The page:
*How do you choose your topics/problems to work on?
*I like to choose problems that seem interesting to me and where there seems to be something basic that I do not understand. There should be the possibility of some mathematical analysis using tools that I understand or feel that I could understand with a bit of work. I also strongly favor problems where there is some local expertise in the biological aspects that would facilitate collaborative work involving both theory and experiments. Since lots of work now is done in a collaborative fashion with students, finding problems that are suitable for a particular student also plays a big role. I once heard Richard Feynman say that he chose problems to work on by optimizing the product: (importance of the problem) X (ability to solve the problem). That might be a bit too calculating for me, but it sounds like good advice to pass on.

Although I have sometimes, particularly when I was younger, not published work that would have been worth publishing, I rarely cut off projects. I have worked and continue to work in diverse areas – cardiac arrhythmias, genetic networks, visual perception. I am tenacious. I recently went back and worked on a problem related to the wagon wheel illusion – following up on work that had lain dormant for over 35 years but which was still interesting to me and worth pursuing.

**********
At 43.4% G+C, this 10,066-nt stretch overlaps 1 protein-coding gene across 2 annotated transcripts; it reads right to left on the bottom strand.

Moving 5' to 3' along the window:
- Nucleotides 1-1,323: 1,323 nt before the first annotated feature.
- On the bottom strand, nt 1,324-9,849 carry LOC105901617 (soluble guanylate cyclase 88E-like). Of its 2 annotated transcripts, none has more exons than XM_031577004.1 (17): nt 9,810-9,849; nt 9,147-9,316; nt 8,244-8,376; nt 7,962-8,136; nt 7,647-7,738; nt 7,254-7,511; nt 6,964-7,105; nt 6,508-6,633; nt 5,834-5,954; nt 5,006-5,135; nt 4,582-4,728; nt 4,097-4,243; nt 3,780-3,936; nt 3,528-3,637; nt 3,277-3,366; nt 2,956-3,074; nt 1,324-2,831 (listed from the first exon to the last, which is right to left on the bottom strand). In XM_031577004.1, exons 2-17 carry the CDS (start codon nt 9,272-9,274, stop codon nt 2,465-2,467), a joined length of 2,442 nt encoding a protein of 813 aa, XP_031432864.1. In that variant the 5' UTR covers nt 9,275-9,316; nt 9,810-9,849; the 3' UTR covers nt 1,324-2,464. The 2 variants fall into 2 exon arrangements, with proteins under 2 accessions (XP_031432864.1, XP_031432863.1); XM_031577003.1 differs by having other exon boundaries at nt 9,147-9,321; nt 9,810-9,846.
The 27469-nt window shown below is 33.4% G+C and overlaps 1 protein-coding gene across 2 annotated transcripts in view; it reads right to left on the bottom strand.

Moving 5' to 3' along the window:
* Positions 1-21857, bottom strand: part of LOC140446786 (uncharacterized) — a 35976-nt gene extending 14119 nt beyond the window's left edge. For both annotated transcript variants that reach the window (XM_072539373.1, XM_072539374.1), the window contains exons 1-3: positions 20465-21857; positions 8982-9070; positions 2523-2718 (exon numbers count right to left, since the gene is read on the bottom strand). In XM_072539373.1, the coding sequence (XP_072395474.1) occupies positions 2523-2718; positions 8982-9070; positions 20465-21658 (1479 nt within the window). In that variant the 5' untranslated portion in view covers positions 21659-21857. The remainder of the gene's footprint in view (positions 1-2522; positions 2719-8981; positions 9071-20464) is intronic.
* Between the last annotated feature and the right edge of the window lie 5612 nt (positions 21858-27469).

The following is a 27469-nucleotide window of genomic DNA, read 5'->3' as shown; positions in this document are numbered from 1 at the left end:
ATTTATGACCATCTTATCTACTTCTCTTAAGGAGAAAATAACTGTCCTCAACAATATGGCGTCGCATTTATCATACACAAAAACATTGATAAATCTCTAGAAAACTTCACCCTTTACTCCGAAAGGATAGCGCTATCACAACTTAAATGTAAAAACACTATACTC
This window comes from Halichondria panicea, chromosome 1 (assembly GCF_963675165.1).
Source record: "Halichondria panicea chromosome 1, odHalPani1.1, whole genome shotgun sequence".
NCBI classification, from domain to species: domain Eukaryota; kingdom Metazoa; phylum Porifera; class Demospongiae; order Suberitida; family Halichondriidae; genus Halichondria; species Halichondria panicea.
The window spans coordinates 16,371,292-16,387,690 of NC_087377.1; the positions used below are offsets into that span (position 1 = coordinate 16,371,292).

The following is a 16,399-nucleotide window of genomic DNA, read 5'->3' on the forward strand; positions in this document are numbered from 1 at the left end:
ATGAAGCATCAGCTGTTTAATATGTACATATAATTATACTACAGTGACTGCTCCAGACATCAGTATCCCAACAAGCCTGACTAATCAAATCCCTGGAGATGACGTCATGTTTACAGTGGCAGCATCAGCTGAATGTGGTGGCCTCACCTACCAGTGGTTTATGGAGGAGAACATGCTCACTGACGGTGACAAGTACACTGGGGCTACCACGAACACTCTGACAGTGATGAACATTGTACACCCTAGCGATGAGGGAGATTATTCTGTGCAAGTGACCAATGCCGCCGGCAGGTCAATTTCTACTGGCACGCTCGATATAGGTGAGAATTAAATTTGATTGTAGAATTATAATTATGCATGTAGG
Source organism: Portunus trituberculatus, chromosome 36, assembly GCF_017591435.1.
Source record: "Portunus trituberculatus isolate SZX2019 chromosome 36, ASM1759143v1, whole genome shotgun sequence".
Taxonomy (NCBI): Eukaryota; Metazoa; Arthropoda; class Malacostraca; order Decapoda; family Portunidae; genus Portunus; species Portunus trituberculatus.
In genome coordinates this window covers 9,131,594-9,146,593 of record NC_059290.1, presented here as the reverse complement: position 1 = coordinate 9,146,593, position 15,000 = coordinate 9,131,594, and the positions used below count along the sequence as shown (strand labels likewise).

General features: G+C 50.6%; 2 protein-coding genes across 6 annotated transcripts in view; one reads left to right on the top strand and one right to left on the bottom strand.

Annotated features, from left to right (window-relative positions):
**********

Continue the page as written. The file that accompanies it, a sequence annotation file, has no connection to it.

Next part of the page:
*You’ve worked closely with experimentalists throughout your career. What are the key ingredients of a successful collaboration?*

Most important is having great respect for the knowledge and abilities of your experimental collaborators and finding someone who shares common interests. It also helps to realize that experimental findings will generally trump the theory in terms of the importance and interest. When carrying out research, I like to go into the laboratory when data is being collected and look at data carefully. This helps to focus on dynamics that may be the most interesting mathematically. Finally, experimentalists usually have way overcommitted the funds, so it helps to be willing to cover the costs of students and if possible to share in the costs of the experiments.

*How do you ensure depth in research while working with very diverse topics and using various methods?
*I do not worry about whether the problems I am studying are “deep”. However, I try to focus on questions in which there are interesting mathematical and physical problems that go beyond a

descriptive model of some phenomenon. I prefer analyses where there appear surprising emergent properties of the mathematics that were not anticipated at the initial formulation of the theoretical model. It helps if we find experimental evidence also for the unexpected dynamics. In some cases the unexpected experimental findings help set the agenda for the mathematical analyses.

*We know you are very interested in music, playing an instrument yourself. Any parallels or connections with science or mathematics that you would like to mention?
*I just enjoy the sound of the French horn and the challenge of trying to play it better. Although it would be nice if the study of complicated rhythms of the body improved my ability to play the French horn (or even to count in music), as far as I can tell these are occurring in separate regions of my brain and there is no carryover from one to the other. Both science and music are fun – and I have been privileged to have the opportunity to enjoy them both.